3. We know there is a trauma connection.
4. We know that stimulants treat a different class of problems than opiates
What I have done is come up with a hypothesis that fits the facts. Why some people and not others are susceptable to addiction (as opposed to habituation which we know how to treat: Detox). Surprisingly this is a Well Known Secret in some segments of the medical community.
What we do not know is the true extent of the problem. Exactly how much of what we call addiction is due trauma/genetics? We don't know the answer because the problem is not being studied in any systematic way. We have the most information on pot/PTSD and stimulants/ADD-ADHD. A very few studies on opiates. Most studies so far have been anecdotal rather than statistical. The reason in my opinion is that there is no research money out there to make a statistical study of the self medication hypothesis. Such studies would be very expensive if they included DNA work ups and extensive interviews.
Self medication appears to be a very lage part of our "addiction" problem. In fact we may not even have an addiction problem. What we may have is seriously undertreated population with various mental problems caused by imbalances in the brain.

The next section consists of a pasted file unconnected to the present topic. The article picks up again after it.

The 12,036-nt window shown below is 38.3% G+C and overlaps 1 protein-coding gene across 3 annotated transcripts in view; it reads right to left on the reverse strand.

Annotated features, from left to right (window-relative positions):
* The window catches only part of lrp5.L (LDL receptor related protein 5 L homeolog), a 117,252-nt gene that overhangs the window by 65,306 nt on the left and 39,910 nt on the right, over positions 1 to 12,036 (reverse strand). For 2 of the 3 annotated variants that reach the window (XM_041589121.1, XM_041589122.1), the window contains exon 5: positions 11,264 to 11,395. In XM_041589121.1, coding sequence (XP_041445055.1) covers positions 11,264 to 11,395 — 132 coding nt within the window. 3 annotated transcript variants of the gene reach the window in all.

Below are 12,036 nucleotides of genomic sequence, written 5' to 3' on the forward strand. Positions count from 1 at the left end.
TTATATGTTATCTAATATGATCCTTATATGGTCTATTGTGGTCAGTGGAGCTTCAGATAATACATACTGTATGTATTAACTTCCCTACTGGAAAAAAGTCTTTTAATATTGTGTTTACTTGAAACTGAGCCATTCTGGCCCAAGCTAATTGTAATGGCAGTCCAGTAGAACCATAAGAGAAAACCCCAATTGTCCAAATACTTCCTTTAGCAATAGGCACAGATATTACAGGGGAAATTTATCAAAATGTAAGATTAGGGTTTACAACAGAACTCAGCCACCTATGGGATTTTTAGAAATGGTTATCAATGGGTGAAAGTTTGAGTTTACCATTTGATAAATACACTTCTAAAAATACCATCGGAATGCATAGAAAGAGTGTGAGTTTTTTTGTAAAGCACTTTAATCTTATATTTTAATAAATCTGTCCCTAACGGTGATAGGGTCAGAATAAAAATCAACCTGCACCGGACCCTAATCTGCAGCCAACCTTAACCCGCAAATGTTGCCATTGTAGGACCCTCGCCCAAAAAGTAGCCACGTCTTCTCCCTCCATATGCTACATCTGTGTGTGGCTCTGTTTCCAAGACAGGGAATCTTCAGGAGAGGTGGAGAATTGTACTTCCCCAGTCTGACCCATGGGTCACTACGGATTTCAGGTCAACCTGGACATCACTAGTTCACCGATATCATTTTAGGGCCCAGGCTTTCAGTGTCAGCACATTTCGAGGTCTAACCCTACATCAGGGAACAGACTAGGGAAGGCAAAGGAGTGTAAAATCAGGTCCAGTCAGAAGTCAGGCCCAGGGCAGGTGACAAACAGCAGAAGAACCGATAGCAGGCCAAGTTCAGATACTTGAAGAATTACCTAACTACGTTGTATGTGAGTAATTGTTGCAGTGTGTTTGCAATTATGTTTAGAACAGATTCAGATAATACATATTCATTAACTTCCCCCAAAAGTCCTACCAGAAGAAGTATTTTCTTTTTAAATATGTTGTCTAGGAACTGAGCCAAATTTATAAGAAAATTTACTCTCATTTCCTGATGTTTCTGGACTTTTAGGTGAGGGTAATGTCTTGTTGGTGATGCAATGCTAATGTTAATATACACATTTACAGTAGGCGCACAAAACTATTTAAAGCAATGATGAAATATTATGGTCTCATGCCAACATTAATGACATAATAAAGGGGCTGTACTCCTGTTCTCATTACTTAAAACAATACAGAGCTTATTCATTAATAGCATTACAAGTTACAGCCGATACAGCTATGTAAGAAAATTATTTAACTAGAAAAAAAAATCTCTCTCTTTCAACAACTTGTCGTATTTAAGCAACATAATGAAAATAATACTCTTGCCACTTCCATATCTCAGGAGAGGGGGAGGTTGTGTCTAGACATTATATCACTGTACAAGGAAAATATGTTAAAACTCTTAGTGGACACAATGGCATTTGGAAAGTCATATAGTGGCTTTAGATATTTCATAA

What is needed is more research. The only way we will get that any time soon is to pressure the government.Obviously the drug companies have no interest in finding out what addiction is because it will impact their bottom line if people take drugs for Problem Solving. In fact there are a lot of actors in this farce who would stand to lose big if such a study showed what I expect it might. The only folks to be benefitted would be "addicts". And they don't have much of a lobby in Washington.
I have also written about soldiers/police and PTSD here:
The Soldiers Disease
A test for PTSD
Police and PTSD
And if you go to my sidebar I have lots of other links to articles on the subject.
Monday, November 28, 2005
Bill Quick at The Daily Pundit has posted my latest article on the subject of addiction. Bill also has a link to this related article at LGF. I will post the full article that Bill has put up later today or early tomorrow.
Wednesday, November 23, 2005
Nothing wrong with cut and run. Our enemies will see to that.
If cut and run emboldens them we may very well wind up with a nuke war with a Dem in office. A rather high price for electoral victory. The Dems will deserve it.
Who could see in 1936 that a small short war with Germany at the cost of 10,000 lives would save millions? Are we in the same position now? Unfortunately there is only one way to find out.
Posted by M. Simon at 11/23/2005 11:32:00 PM
Sunday, November 13, 2005
Medical reseach done in 1975 shows that pot can be valuable for asthma.
Instapundit suggests that in case of clogged lungs caused by the H5N1 flu virus, inhaled steroids such as those used for asthma might be helpful.
Pot seems to do the job and is much safer. Especially in the case of children, why would we even consider dangerous drugs like steroids?